LINCOLN — Mike Riley rested his elbows on the podium, leaned forward and bowed his head.
A reporter asked the question on the minds of many across the state following Nebraska's ugly 56-14 loss to No. 9 Ohio State in Memorial Stadium on Saturday: "Do you have enough time to be able to do what you want to do here?"
The third-year coach, now 18-15 in his tenure, responded, "I don't personally think about that. It's probably a topic and that's kind of natural."
He then said, "I am doing this as if we are going to keep building, building and building — both in the football part and in the recruiting."
Riley's demeanor was remarkably calm, too. He said with the team's first bye week ahead, now is the time for a reboot.
"For us, now, as coaches, we can learn some stuff from this game and use it with the bye week coming, " he said. "I know not everybody wants to hear that right now but that's where I'm at. I'm thinking about what's best mentally and physically for this team. That's where I'm at."
The players who spoke afterward shared a similar forward-thinking vibe as their coach.
"We will get rejuvenated for the second half of the season," said linebacker Chris Weber. "We can be a resilient group who can change the narrative."
"All of our energy needs to go into the next game," said quarterback Tanner Lee.
"I think we are moving in the right direction," said fullback Luke McNitt.
Many Nebraska fans, however, may disagree. They let it be known Saturday night.
By the time players ran out onto to the field to begin the second half, maybe half of the announced crowd of 89,346 was left.
By game's end, it was maybe down to a third of that.
"We want to play well for them," Lee said. "We didn't do it today."
As the Husker offense struggled to gain ground against the Buckeyes in the first couple of quarters, fans released the red balloons saved for touchdowns on the team's first first down instead.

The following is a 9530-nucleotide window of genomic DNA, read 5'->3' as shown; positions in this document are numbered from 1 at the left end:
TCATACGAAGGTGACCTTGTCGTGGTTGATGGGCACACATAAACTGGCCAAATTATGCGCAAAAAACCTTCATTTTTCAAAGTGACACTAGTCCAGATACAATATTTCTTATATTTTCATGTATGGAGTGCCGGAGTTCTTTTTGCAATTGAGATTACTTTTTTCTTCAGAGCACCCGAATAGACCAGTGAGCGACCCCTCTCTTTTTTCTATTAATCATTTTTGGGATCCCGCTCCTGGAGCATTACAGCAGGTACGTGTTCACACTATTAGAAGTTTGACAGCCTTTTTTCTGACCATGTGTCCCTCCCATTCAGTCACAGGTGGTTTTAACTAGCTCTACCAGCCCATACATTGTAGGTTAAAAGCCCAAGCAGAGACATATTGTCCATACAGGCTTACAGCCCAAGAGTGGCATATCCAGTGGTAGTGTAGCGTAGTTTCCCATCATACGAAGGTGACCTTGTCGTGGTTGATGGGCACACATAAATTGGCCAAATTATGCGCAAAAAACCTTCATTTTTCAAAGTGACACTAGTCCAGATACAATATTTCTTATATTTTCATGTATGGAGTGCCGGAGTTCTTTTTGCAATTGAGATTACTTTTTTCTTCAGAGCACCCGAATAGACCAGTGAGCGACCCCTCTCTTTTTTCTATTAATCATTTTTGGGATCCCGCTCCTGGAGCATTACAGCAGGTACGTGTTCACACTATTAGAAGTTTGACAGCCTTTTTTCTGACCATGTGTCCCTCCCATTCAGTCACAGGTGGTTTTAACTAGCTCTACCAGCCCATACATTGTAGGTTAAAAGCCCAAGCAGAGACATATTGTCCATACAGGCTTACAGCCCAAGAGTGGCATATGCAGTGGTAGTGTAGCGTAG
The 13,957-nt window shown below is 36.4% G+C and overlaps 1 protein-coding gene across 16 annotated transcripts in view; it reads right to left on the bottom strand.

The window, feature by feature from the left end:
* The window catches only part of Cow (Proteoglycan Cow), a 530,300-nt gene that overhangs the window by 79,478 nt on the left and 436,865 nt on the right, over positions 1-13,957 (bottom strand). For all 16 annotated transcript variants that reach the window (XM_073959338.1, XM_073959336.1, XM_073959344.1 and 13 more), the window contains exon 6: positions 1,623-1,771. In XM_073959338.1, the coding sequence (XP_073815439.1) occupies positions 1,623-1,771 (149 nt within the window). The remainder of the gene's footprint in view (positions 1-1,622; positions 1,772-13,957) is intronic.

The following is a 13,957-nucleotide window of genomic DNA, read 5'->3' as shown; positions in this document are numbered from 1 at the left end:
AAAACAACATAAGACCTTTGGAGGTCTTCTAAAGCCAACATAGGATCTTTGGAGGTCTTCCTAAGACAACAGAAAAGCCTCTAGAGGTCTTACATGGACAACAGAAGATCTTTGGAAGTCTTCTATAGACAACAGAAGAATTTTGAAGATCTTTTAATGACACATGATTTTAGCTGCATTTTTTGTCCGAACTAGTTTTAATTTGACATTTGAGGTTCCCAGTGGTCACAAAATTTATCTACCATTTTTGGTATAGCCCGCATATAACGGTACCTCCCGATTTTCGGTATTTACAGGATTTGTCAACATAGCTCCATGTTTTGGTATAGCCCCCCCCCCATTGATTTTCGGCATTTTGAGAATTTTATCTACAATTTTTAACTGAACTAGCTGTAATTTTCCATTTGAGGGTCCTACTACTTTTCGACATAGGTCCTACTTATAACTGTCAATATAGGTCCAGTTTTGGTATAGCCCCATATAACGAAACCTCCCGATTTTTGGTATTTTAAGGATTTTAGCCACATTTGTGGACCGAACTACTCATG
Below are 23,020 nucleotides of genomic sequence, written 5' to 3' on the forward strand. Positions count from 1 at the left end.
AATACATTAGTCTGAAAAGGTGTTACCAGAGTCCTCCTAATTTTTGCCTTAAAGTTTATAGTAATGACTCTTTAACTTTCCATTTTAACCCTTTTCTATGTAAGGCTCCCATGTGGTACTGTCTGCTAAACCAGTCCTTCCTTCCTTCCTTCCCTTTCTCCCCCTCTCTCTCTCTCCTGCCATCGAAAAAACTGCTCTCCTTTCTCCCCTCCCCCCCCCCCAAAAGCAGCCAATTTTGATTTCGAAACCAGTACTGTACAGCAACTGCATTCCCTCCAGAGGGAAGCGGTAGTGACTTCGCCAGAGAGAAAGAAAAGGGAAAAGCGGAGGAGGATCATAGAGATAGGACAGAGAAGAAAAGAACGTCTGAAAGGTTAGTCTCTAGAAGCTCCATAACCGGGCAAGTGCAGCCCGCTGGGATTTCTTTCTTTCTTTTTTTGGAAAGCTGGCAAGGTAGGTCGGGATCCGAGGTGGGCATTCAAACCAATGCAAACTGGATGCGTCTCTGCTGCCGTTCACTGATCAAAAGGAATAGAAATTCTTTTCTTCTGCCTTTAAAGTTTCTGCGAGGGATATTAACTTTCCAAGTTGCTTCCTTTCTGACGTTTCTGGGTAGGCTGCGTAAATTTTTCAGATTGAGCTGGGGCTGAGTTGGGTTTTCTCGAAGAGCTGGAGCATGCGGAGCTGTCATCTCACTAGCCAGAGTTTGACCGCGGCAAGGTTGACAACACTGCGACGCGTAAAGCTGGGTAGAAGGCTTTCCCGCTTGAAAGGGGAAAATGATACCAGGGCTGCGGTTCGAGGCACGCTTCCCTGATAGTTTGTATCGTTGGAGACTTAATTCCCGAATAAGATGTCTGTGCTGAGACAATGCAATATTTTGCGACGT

Ohio State's offense, guided by quarterback JT Barrett and head coach Urban Mayer, never let up. The Buckeyes were predicted to beat Nebraska by 24 points. They had that covered by the 8:20 mark of the second quarter.
The visitors scored touchdowns on their first eight drives, covering 96, 85, 80, 71, 59, 75, 75 and 66 yards and finished with 633 yards of total offense.
"You never want to see Nebraska football like that," McNitt said.
Back inside the postgame press conference, a reporter asked for Riley's perspective on where his team stands compared to Ohio State's.
"It certainly does paint of picture of where you have to go if you really want to do what everybody wants to do here," he said. "That's the realism of it. It's a measuring stick."
It's unknown where Riley's employment stands at this point. But after the firing last month of athletic director Shawn Eichorst, some believe his time is also running out.
Yet, Riley talked about the "big picture" moving forward.
Nebraska (3-4 overall, 2-2 Big Ten) has five games left on the regular season schedule, which resumes in two weeks at Purdue.
"Particularly right now, it's all about growth," Riley said. "For me now, that's the deal. The results that we want with that growth is winning the games, but it's still all about growth."